DA's Morning Tip

Morning Tip Mailbag: Your questions on 'real' championships, what's next for Phoenix and more

Extended Gar-bahge Time? From A.J. Jaramillo:

… Michael Jordan was right when he said Super Teams are ruining the game. A fan like myself absolutely loved it when Karl Malone and Gary Payton joined the Lakers back in 2003-04 and lost in The Finals. They tried to get that ring by riding on coat tails. Same thing when the Spurs dismantled the LeBron James-led super team in 2014. I actually rooted for the Warriors during their first Finals appearance because they built their team and stars from the ground up. Then, after that, their heads got so big they celebrated every slam dunk like it was a game winner.

Kevin Durant saw how hard it was to lead a team to a championship, and was so irritated that he felt “entitled” to have a ring, so he took the easiest route possible to get it. Champions like last year and the manufactured rings that LeBron did back in Miami are a joke! The only real championship LeBron won was the one in Cleveland. Carmelo Anthony demanding to be traded to a specific team was freaking ridiculous. Now we have a super-loaded West and a G League-type East with only three teams that are contenders.

So much for teams winning with a two-headed monster or even the big three era that had a combination of a superstar and two All-Stars. Now we are interning an era that has two superstars and two All-Stars all in their prime.

Unfortunately, A.J., you don’t get to decide which championships are “legitimate” and which are not. Every team that wins a title, no matter how it was constructed or who is on it, has earned it. You can’t devalue any of LeBron’s titles any more than you can any of Bill Russell’s 11. They earned all of them.

If James had gone to Chicago and played with a healthy Derrick Rose and gotten Dwyane Wade to come, and they’d won two titles, those wouldn’t be real? Come on. And Kevin Durant’s pursuit of a title is of no concern to you, me or anyone else. He’s a grown man who had the right to pick where he wanted to go; he wasn’t required to keep banging his head against the proverbial wall to pass some kind of “purity” test. If he’d chosen Boston instead, and the KD/Horford/Isaiah Thomas Celtics were the defending champs, that narrative is somehow better than the one he wrote in the Bay? I don’t buy that.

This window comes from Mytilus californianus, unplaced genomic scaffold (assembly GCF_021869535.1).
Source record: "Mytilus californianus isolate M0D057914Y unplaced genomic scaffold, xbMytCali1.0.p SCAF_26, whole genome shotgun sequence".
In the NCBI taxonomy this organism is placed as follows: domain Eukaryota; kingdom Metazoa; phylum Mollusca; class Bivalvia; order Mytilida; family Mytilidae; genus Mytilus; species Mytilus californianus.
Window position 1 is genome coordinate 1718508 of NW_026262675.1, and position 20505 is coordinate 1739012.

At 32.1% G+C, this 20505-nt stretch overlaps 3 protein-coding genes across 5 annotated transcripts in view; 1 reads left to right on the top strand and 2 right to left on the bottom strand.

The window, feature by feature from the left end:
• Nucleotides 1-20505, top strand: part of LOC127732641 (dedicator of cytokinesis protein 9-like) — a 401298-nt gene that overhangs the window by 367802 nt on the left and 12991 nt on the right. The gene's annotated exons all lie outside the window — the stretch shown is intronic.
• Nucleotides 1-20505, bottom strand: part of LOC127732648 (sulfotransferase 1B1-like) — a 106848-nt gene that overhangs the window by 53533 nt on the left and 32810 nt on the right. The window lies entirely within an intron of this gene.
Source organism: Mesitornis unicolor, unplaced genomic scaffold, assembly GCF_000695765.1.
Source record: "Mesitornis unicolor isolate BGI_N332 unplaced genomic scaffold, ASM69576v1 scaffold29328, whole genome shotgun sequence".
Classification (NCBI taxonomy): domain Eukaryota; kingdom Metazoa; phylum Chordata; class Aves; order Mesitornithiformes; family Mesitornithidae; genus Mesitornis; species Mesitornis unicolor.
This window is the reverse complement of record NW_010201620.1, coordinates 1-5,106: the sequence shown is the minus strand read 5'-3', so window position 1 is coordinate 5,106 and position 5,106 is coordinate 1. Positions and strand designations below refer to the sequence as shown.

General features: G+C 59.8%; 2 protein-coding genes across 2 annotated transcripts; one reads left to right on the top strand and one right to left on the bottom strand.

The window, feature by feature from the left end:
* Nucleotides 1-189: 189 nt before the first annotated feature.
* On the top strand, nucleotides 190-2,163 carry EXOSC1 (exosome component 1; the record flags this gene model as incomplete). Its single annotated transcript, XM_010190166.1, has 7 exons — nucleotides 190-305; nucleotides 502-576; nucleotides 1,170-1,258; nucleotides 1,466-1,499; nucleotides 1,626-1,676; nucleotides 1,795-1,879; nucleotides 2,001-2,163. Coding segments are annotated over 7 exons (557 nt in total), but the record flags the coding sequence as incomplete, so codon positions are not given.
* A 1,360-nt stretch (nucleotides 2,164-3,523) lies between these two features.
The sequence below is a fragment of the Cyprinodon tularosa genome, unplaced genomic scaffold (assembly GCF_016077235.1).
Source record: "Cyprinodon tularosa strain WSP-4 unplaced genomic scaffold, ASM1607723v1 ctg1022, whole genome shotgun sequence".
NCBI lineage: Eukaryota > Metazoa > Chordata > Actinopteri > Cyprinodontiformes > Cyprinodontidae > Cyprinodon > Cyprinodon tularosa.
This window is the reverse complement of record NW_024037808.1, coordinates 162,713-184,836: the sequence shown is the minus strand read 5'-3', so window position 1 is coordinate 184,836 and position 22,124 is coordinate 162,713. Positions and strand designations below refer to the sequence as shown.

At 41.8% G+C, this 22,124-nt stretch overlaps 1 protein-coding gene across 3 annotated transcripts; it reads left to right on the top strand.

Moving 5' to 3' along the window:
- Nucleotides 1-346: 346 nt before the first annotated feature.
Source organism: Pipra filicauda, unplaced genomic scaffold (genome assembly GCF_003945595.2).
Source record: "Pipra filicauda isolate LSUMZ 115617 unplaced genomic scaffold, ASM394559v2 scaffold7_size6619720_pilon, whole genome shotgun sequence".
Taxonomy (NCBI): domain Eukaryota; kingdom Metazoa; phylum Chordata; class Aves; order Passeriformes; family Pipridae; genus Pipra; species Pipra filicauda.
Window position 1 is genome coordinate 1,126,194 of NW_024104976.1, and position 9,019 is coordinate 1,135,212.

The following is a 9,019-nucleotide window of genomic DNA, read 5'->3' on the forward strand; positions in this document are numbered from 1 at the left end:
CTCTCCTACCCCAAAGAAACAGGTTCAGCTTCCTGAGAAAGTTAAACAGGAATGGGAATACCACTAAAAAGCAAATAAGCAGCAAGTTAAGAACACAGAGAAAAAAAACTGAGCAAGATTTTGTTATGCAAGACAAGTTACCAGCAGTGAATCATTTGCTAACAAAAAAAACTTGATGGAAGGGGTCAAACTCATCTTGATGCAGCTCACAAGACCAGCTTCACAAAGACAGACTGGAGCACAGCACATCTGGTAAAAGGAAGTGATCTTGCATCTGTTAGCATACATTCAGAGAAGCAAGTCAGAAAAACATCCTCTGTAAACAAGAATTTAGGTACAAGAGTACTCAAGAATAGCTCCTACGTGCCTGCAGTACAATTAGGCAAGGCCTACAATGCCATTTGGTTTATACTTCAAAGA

NBA teams are, increasingly, owned by billionaire owners who staff front offices filled with Ivy Leaguers or equivalents who have mastered analytics and think they can unpick the lock of success. They are accountable for the teams they put on the floor as much as the players. You want to beat the Warriors? Build a better team than they have, and pay for it.

Prescient. From Alex Burg:

My question is, why aren’t the Suns better? They have a decent team, they’re young, they’ve had a consistent team, no big moves, “deep” lineup, no major flaws. So why are they a 24-58 team?

Alex wrote this before the Suns fired Earl Watson on Sunday and named Jay Triano interim head coach. The short answer to his question, though, is found in that firing. There isn’t anyone outside Phoenix’s management that thinks the Suns’ awful, awful start — 0 and 3 out of the gate, including 48- and 42-point shellackings by the Blazers and Clippers, respectively — is just Watson’s fault.

Ownership, in the form of Robert Sarver, and management, in the form of GM Ryan McDonough, will be on their third head coach together since the improbable 48-34 season of 2013-14. They’re the ones that have traded Goran Dragic and Isaiah Thomas, and gave Eric Bledsoe and Brandon Knight $70 million extensions, and gave Tyson Chandler $52 million (yes, in pursuit of LaMarcus Aldridge, but gambles that don’t pay off aren’t celebrated), and have seen none of their Lottery picks look like budding superstars yet. And they’re the reason, I’m told, that Bledsoe wants out. Bledsoe’s “I Dont wanna be here” tweet, posted Sunday afternoon, just before news of Watson’s firing broke, was not directed at Watson, a source said. Yet another source that’s been around the team put more blame — 70 percent, the source said — on Watson.